Born in Yaoundé, Cameroon, Breel Embolo‘s destiny is linked with Switzerland whose citizenship he received in late 2014. Embolo started his career with Nordstern and joined Old Boys two years later. In 2010, he signed for FC Basel, winning the U16 Swiss Champion twice with the club. Making his senior debut in March 2014, Embolo has become an unreplaceable player in Basel’s attack. The 6 feet 1 inch striker has scored 26 goals in 82 domestic and international matches, being described as “a sensation” by his former team-mate Fabian Frei.
At times, Embolo reminds a bit of Pierre-Emerick Aubameyang, as he favours to sneak between two defenders, relying on his speed advantage after receiving a pass. Moreover, the versatile striker is capable of playing in the centre as well as on the wing. Especially his thoughtful playing style, avoiding superfluous flim-flam in dribbles and often positioning himself quite accurately, Embolo seems more mature than many other 18-year-olds.
At Basel, he frequently drops back into the number ten`s space or waits in the half-space to set up combos, penetrating the space behind the opposing back line. Generally, his sharp off-the-ball movement helps him to be in position after releasing the ball instead of just stopping and waiting what his team-mates are about to do. Moreover, Embolo shakes off man-markers with ease, which is one of his main strengths. This element paired with the ability to bring his body between opponent and ball and a strategically good selection of shots make him a force to be recognised in the next years.
Over the last decades, we have seen Brazilian wingers and forwards come and go, with the certainty that there will be another talent just around the corner. Corinthians’ Malcom Filipe Silva de Oliveira – or simply Malcom – has surely the potential to be the next bright star of a pride football nation, although other Brazilians at his age, like Chelsea’s Kenedy, have already made the big step across the Atlantic Ocean. Born and raised in São Paulo, Malcom has joined Corinthians at a very young age and is still wearing the shirt of the Time do Povo. A regular first team player when Corinthians won the Campeonato Brasileiro in 2015, Malcom has mostly played as a right-winger.
Even though his potential is undeniable, he is still a rough diamond that needs more than just one fine-tuning. Malcom, among other Brazilians, is clearly able to outdribble every defender on the planet. Yet, his frequent step-overs and back-heeled passes display Malcom`s friskiness a top-notch coach could channel.
Once he runs past an opponent, the 18-year-old looks for quick shots, not really considering if the particular location is promising for scoring a goal. These Hollywood shots as well as moments when he forces one-on-ones too hard are signs of the will to fire of all cylinders, figuratively speaking. On a positive note, Malcom`s fierceness and hyper-activity enable an interesting style of on-the-ball movement. He uses many steps and touches when moving forward, maintaining connection with the ball every moment.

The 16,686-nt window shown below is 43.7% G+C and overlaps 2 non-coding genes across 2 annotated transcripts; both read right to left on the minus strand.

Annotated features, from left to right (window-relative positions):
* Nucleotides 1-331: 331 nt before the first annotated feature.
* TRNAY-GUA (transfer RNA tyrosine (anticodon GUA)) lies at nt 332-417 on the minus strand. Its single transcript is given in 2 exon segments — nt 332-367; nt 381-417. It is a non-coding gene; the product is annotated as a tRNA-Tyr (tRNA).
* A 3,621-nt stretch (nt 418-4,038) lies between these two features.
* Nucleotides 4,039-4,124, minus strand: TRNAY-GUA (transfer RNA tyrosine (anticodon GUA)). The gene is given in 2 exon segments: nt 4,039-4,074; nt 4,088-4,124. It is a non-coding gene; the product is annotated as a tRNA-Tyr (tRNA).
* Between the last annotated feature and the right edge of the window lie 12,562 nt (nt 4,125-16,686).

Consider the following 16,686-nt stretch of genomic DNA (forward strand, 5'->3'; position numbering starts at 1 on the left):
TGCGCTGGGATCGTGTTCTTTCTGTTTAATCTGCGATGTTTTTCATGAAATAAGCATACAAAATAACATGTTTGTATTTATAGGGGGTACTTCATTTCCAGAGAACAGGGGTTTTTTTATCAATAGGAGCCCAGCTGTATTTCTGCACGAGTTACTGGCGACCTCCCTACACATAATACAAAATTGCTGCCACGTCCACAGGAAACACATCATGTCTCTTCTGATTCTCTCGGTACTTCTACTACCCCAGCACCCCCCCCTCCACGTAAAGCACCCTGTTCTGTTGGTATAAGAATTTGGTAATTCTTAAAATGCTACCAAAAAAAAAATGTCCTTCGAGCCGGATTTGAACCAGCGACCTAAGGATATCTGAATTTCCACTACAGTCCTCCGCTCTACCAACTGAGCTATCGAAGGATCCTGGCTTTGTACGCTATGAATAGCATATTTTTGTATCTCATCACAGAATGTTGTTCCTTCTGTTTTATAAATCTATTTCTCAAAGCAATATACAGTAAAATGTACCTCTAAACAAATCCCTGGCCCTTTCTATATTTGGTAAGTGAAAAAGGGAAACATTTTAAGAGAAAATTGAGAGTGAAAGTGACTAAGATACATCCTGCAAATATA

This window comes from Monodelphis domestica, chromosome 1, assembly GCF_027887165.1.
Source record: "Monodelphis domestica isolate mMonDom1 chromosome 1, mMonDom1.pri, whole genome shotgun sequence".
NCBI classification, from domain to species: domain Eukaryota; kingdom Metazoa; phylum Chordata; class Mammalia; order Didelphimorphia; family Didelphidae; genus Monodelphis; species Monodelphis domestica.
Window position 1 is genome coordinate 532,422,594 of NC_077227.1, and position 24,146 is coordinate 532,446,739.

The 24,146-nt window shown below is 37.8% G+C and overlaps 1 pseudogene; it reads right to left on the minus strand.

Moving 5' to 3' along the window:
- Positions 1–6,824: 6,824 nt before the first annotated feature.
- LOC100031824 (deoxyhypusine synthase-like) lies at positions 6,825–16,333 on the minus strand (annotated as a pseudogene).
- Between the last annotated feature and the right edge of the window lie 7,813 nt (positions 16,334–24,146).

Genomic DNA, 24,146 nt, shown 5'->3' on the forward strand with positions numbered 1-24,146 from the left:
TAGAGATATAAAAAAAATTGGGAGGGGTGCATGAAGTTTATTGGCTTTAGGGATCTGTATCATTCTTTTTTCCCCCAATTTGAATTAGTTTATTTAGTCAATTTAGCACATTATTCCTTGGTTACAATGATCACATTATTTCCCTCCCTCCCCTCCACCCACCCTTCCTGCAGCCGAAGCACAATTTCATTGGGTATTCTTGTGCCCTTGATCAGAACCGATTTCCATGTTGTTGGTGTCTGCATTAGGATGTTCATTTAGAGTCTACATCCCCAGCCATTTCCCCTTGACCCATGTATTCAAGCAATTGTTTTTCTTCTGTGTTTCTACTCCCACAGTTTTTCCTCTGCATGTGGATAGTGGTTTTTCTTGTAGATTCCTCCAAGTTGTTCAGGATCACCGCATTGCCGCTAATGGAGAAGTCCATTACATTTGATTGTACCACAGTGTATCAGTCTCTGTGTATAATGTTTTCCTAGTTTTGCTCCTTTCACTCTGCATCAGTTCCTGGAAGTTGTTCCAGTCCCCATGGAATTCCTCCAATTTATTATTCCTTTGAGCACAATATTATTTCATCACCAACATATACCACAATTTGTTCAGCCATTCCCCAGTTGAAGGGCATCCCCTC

Tactically, Malcom has an eye for involving his team-mates in combination plays, but it is not yet a fluid part of his game. In the pressing department, he shows also pieces of skill – particularly in terms of backwards pressing. Though, in every aspect, he desperately asks for a grindstone that cuts out the circus and brings Malcom`s best, which could constantly threaten opponents in Europe, to the surface.
Last but not least, River Plate’s Emanuel Mammana is one the few central defenders at the age of 19 in the upper echelons of world football, who can claim a starter spot in the first team of a championship-winning club. The Merlo-native joined Los Millonarios in 2004, and never left the club ever since. He not only won the Copa Sudamericana in 2014, but was also a leading member of the Argentinian under-20 team that was victorious at the Campeonato Sudamericano.
Mammana is everything but a bull-like defender. His smoothness and relatively small stature make it possible to field him in the centre and at right-back, as he has not a disadvantage in terms of body flexibility against agile wingers. Not to forget, Mammana can go to the ground very fast, if he has to pull off a saving challenge.
Although his positioning is in need of improvement, Mammana`s light-footed motion corrects small mistakes. He can switch stances and his balance within the blink of an eye. In combination with a great vigilance when long balls come over the top of the back line and the right timing to avoid collisions when chasing loose balls in open field, Mammana could become the total package in the future.
Having the ball at his feet, he often looks for paths to the front-line, playing soft passes that can be received with ease. Plus, he does not seem to be shy when it comes to advancing runs. Once Mammana takes on a defender he especially touches the ball with the outside of the foot to move past an opponent.
Mammana has extended his contract at River Plate until 2019. It would not be the worst decision to stay a few more seasons with his home club, although the tactical quality of an elite European club could help him to reach the next level – and to enhance his versatility even more.